Particularly leggy and elegant, the Azawakh sighthound gives a general impression of great fineness. His bone structure and musculature is transparent beneath fine and lean tissues (skin). This sighthound presents itself as a rangy dog whose body fits into a rectangle with its longer sides in vertical position. The Azawakh's skin is fine and tight over the whole of the body. The hair is short, fine, down to none on the belly. Coat colors come in fawn with flecking limited to the extremities. All shades are admitted from light sable to dark fawn. The head may or may not have a black mask and the blaze is very inconsistent. The coat has a white bib and a white brush at the tip of the tail. Each of the four limbs must have a compulsorily white "stocking," at least in shape of a trace on the feet. The black brindling is admitted.
Relative to its native environment, the smooth-coated Azawakh hound mentally and structurally manifests his vocation as hunter, protector and companion. Quick, attentive, distant, proud and alert, he remains instinctively reserved with strangers and gentle with those he loves. Socialize well. Especially slender and elegant, his frame and muscles are visible under a dry, fine skin. The Azawakh has a natural tendency to guard.
Be sure you are this dog's calm, but firm, confident and consistent pack leader. Does best with an owner who is even-tempered, displaying a natural, but gentle authority over the dog. Independent and exceptionally fast, these dogs can reach up to 37 mph (60 km/h).
The Azawakh will do okay in an apartment if it gets enough exercise. They are relatively inactive indoors and a small yard will do. Azawakhs are sensitive to the cold but do well in cold climates as long as they wear a coat outside.
Azawakhs that are kept as pets should have regular opportunities to run free on open ground as well as have
long, brisk walks daily, preferably at the same time every day.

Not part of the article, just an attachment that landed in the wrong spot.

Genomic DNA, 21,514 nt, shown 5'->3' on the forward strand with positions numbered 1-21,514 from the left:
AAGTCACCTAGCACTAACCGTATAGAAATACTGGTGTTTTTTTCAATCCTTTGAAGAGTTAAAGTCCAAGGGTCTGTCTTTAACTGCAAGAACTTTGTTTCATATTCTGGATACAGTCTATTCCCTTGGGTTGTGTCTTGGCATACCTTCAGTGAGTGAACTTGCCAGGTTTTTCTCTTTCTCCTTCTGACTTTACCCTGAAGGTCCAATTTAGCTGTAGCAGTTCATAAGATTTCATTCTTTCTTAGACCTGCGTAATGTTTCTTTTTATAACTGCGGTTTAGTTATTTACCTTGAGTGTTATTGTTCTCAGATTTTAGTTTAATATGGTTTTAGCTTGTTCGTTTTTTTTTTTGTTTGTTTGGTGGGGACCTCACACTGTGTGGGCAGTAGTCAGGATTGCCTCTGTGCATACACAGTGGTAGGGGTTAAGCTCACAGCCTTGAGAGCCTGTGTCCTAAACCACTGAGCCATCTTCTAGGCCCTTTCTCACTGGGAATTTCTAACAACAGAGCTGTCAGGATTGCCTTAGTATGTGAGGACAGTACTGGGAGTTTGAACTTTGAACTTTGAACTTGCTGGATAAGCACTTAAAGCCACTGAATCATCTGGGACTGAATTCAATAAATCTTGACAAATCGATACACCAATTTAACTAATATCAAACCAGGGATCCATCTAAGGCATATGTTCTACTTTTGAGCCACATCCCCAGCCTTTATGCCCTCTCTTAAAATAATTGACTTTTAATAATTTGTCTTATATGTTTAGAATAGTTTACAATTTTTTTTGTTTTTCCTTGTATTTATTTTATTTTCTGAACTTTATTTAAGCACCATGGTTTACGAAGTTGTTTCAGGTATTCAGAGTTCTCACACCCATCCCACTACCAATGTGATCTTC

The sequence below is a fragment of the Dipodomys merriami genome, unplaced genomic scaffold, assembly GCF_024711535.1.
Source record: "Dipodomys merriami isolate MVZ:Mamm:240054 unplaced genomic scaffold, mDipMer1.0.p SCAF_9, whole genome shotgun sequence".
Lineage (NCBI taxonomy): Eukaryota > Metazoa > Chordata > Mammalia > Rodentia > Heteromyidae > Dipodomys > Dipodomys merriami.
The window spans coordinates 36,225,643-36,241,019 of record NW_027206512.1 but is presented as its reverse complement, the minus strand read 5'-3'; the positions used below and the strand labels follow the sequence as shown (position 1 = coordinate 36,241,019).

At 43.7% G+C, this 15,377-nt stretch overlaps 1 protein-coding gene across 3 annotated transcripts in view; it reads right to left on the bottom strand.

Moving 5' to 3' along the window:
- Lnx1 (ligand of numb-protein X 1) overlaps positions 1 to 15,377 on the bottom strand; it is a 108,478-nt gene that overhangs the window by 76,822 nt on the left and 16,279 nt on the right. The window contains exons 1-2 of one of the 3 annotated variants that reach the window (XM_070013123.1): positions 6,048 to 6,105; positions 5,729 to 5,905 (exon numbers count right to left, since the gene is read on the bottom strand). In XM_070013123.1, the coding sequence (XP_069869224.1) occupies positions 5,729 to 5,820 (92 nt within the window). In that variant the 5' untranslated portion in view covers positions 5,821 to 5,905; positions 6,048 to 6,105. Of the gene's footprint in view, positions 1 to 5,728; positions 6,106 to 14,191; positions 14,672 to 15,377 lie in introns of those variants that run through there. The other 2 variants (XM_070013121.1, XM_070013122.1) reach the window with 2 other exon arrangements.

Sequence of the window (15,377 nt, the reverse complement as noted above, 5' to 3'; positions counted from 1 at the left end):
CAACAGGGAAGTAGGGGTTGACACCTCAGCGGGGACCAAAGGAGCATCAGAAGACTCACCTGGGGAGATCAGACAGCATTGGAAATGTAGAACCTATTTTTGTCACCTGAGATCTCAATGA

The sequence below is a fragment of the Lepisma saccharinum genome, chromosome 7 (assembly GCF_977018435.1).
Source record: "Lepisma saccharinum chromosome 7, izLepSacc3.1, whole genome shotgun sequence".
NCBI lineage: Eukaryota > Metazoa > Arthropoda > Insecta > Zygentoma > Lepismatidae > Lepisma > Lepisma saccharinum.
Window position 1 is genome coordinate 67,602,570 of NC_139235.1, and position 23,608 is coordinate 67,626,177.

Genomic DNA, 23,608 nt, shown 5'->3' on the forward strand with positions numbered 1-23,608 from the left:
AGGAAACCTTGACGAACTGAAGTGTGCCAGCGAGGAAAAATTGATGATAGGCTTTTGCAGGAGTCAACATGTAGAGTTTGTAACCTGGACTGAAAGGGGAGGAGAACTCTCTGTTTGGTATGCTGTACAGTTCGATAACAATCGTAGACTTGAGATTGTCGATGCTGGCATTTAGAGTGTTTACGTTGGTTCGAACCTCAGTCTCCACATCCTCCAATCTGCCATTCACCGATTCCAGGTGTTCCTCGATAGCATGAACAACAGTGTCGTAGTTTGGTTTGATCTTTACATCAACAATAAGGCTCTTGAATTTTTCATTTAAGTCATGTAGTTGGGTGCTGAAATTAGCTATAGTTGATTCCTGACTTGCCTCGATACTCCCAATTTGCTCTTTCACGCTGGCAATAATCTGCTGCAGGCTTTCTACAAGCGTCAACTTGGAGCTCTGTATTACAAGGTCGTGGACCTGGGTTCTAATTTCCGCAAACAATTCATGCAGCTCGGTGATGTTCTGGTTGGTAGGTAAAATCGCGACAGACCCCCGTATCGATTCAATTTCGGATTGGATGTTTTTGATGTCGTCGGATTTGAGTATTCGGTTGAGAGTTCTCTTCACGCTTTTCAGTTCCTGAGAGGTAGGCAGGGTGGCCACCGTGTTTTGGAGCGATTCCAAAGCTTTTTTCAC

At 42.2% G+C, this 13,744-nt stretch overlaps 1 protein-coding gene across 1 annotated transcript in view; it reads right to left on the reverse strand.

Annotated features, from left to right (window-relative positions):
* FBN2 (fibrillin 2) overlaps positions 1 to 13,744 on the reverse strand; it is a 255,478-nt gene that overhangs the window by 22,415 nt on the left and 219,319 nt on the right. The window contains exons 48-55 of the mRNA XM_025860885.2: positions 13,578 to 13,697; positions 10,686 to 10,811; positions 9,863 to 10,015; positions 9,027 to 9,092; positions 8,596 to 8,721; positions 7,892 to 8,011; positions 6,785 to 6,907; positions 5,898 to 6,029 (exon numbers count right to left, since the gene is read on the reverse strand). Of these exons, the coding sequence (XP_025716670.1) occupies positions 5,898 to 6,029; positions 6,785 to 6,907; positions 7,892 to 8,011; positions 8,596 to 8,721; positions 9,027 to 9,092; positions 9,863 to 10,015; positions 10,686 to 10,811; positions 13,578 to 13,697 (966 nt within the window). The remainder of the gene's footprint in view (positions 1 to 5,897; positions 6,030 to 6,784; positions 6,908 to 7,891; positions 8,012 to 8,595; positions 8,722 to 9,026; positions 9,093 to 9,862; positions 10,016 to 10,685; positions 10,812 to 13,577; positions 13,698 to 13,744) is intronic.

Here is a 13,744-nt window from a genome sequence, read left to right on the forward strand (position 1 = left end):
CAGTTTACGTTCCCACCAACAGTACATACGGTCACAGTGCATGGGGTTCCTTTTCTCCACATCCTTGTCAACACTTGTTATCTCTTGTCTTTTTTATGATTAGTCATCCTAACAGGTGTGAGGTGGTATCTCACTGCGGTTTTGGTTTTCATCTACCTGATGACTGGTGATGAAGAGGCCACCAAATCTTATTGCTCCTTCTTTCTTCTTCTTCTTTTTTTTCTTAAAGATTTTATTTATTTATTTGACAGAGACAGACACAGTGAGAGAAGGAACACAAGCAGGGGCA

About 12 years
The smooth, shorthaired coat is very easy to groom. Simply comb and brush with a firm bristle brush, and dry shampoo only when necessary. This breed is an average shedder.
The Azawakh originated in the Sahel region of Africa. They have been bred by the numerous nomadic tribes of the Southern Sahara as hunting and guard dogs, as well as companions. The hound's vocations were, and still are, the chase, guarding and companionship. One cannot help but appreciate their regalness. These dogs often can be seen sleeping on the low straw roofs of the village homes of their Mali owners. As a hyena or other night predators approach, the first Azawakh to see it jumps down and is quickly joined by the others; they form a pack and chase away or kill the intruder. The Azawakh was recognized by the United Kennel Club on January 1, 1993.
FCI = Fédération
UKC = United Kennel Club
NKC = National
CKC = Continental
APRI = American Pet Registry, Inc.
ACR = American Canine Registry
DRA = Dog Registry of America, Inc.
NAPR = North American Purebred Registry, Inc.
AKC/FSS = American Kennel Club Foundation Stock Service® Program
ACA = American Canine Association Inc.
Tibi Hashar du Domaine du Rochereau, owned by Ewa Grosset
Kel Simoon Elkem, owned by Andra Walters, Ontario, Canada and Tagalas, owned by Deb Kidwell & Rhonda Mann, Rhoadesville, VA, Photo by: Sighthound Snaps, Richard Branchaud Photo submitted by: Deb Kidwell, Kel Simoon Azawakhs
Debakkar Kel Dahoussahaq, photo courtesy of Azawakh Al-Ifriqiya
Jana, photo courtesy of Azawakh Al-Ifriqiya
Al-Hara's Tarada, photo courtesy of Azawakh Al-Ifriqiya